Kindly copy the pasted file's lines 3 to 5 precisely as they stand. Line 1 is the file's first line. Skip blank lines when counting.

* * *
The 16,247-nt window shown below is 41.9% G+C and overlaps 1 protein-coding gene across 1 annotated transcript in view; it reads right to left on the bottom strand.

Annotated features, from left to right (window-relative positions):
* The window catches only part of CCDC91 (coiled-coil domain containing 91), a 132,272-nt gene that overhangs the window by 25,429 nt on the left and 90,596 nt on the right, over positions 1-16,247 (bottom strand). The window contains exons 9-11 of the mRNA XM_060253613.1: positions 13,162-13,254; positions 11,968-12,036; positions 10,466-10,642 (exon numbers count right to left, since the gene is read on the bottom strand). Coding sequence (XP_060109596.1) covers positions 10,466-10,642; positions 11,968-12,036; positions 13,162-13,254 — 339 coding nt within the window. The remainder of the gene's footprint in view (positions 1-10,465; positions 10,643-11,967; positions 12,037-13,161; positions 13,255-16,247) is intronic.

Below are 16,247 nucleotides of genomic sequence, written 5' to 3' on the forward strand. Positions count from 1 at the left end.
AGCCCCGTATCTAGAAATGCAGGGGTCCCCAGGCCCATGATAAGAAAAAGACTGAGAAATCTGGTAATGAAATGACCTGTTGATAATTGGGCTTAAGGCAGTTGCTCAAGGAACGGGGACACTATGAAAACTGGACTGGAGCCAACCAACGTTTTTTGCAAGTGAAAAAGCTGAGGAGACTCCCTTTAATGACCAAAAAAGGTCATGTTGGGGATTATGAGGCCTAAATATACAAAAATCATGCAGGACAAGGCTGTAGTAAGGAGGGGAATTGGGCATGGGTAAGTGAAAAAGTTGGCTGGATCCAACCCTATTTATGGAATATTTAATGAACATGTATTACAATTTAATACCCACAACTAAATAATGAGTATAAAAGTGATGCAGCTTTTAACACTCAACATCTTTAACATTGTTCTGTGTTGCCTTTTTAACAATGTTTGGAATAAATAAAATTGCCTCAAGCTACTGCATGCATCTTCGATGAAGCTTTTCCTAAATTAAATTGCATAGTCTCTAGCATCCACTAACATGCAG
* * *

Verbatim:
* The window catches only part of CCDC91 (coiled-coil domain containing 91), a 132,272-nt gene that overhangs the window by 25,429 nt on the left and 90,596 nt on the right, over positions 1-16,247 (bottom strand). The window contains exons 9-11 of the mRNA XM_060253613.1: positions 13,162-13,254; positions 11,968-12,036; positions 10,466-10,642 (exon numbers count right to left, since the gene is read on the bottom strand). Coding sequence (XP_060109596.1) covers positions 10,466-10,642; positions 11,968-12,036; positions 13,162-13,254 — 339 coding nt within the window. The remainder of the gene's footprint in view (positions 1-10,465; positions 10,643-11,967; positions 12,037-13,161; positions 13,255-16,247) is intronic.

Below are 16,247 nucleotides of genomic sequence, written 5' to 3' on the forward strand. Positions count from 1 at the left end.
AGCCCCGTATCTAGAAATGCAGGGGTCCCCAGGCCCATGATAAGAAAAAGACTGAGAAATCTGGTAATGAAATGACCTGTTGATAATTGGGCTTAAGGCAGTTGCTCAAGGAACGGGGACACTATGAAAACTGGACTGGAGCCAACCAACGTTTTTTGCAAGTGAAAAAGCTGAGGAGACTCCCTTTAATGACCAAAAAAGGTCATGTTGGGGATTATGAGGCCTAAATATACAAAAATCATGCAGGACAAGGCTGTAGTAAGGAGGGGAATTGGGCATGGGTAAGTGAAAAAGTTGGCTGGATCCAACCCTATTTATGGAATATTTAATGAACATGTATTACAATTTAATACCCACAACTAAATAATGAGTATAAAAGTGATGCAGCTTTTAACACTCAACATCTTTAACATTGTTCTGTGTTGCCTTTTTAACAATGTTTGGAATAAATAAAATTGCCTCAAGCTACTGCATGCATCTTCGATGAAGCTTTTCCTAAATTAAATTGCATAGTCTCTAGCATCCACTAACATGCAG